Guam needs protection from medical negligence

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David Lubofsky made local headlines when he began a campaign to reform Guam's medical laws.

By David Lubofsky

I have been fighting to change this law for two years. As you know, the Guam Mandatory Malpractice Arbitration Act (MMAA) has plagued the health care consumers on Guam for decades. Unlike any such law in the states, the MMAA protects doctors and other medical professionals who are negligent in the medical care that they provide leading to injury or death of our loved ones on Guam.

I want to thank Senator Therese Terlaje and Senator Telo Taitague who for a long time have been working on this new BILL 430-35 and for introducing it. Other senators have refused to answer emails from me regarding this issue and did not want to meet with me to discuss it. It’s been two years of prayers and pushing to change this law to protect Guam’s families with the ultimate goal of improving health care.

Senator Joe San Augustin has also committed to work on another bill to amend the MMAA, so hoping for his support on this bill.

There will be many hurdles to getting this bill into law, but I know most of the people on Guam welcome protection from medical negligence. The successful passing of this bill will not only protect our loved ones but will make sure those who injure or kill us are identified before they can do the same thing to another loved one.

As things stand now, doctors have no accountability and are back to work putting the next patient in harm’s way with no reporting of incidents or deaths. This is of major concern as research shows that malpractice is a repeat offense usually with just one percent of doctors linked to 32 percent of malpractice settlements paid out between 2005 to 2014. This is why it’s so important to identify those who hurt or kill us before they go on to the next loved one.

The medical community will have many talking points as to why this law will have a negative impact on Guam’s health care system, but in reality, there are strict protections in the bill that also protects doctors from frivolous lawsuits.

They will say we will not be able to get doctors. Well, the doctors we get now, many have malpractice histories as licensed by the GBME and those doctors are at a higher risk of a repeat perfomance. Specialist doctors have come to Guam for the island as a paradise, not to save on malpractice insurance unless they have a history of negligence.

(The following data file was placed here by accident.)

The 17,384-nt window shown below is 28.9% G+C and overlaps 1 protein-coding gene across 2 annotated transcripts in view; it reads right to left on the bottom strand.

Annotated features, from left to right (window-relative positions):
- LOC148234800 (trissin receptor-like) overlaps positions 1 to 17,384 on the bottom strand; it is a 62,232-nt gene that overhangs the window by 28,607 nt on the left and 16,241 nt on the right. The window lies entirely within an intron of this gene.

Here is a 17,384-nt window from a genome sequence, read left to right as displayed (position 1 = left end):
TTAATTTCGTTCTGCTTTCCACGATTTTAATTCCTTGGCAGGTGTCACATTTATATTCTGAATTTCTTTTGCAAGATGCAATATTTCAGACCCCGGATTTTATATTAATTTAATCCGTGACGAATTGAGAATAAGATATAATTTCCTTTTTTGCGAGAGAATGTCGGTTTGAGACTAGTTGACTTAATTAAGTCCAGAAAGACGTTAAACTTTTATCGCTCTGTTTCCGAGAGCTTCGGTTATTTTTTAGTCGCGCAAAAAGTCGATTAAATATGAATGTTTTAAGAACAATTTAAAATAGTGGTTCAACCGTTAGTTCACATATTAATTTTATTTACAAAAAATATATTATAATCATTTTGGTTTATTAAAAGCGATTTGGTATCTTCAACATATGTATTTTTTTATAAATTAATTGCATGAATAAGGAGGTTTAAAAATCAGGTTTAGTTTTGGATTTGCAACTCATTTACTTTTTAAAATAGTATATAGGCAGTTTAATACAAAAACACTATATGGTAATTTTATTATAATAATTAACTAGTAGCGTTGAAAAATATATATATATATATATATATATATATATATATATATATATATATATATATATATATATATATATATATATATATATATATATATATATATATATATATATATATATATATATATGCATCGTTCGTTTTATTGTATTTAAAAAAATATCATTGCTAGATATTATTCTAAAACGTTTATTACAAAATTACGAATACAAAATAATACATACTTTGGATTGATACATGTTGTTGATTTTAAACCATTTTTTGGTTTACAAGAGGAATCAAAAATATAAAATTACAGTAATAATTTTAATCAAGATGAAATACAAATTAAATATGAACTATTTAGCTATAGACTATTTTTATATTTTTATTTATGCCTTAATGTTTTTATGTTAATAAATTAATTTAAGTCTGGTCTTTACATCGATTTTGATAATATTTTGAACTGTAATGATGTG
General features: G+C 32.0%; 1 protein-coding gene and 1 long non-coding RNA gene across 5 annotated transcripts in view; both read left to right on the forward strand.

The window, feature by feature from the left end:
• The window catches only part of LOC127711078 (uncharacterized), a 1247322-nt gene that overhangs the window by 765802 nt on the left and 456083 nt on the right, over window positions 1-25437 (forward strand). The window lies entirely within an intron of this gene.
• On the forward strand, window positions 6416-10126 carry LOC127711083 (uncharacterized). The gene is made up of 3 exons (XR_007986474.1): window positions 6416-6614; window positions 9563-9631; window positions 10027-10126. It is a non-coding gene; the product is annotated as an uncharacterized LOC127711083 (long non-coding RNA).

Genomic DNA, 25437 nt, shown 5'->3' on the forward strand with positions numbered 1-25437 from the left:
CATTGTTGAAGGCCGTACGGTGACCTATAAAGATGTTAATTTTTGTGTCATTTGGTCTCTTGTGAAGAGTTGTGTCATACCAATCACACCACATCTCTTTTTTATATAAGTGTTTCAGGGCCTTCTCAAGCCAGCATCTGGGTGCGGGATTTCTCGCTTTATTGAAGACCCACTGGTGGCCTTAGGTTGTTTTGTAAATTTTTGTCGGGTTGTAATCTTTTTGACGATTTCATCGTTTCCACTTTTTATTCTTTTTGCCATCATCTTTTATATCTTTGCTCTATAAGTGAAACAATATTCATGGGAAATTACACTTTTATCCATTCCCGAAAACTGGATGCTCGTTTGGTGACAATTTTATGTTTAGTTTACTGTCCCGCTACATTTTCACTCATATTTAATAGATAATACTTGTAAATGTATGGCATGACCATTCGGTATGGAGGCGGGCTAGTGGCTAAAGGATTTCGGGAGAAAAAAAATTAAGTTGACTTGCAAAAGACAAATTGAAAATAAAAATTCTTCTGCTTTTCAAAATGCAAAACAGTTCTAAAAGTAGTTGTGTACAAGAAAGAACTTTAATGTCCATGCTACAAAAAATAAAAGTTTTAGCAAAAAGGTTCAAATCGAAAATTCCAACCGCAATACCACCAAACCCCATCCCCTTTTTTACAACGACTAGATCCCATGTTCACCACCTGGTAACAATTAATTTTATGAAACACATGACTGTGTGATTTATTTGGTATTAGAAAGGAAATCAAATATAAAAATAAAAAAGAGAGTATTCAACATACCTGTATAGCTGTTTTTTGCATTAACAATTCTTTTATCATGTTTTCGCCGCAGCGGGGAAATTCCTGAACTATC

The physicians will say doctors will leave. Well, at the MMAA legislative information hearings last year, not one doctor said they will leave when asked. In fact, Guam doctors are paid well on average compared to their counterparts in the mainland, and leaving means that they will have to pay high malpractice rates in the states.

Guam doctors are big fish in a small pond and many of them know and relish this. We may lose doctors who have a history of negligence who cannot get malpractice insurance if required or who have negligently hurt someone on Guam. Do we want them to stay and hurt other people, which has already happened? Should not doctors who kill or injure us be identified so we know where to or not to bring our children and loved ones for medical care?

This bill is not a full repeal in purpose, it is a compromise that will protect us while improving medical care. It also protects doctors from frivolous lawsuits and protects their reputations. This bill is not about Asher, my son, it is about the next loved one that I do not want to see hurt or killed thru the apathy that is a product of medical professionals not being held accountable.

Thank you, Senators. Today, you walk on water by protecting and putting the people of Guam as a priority. This is a clear path to improve medical care on Guam.

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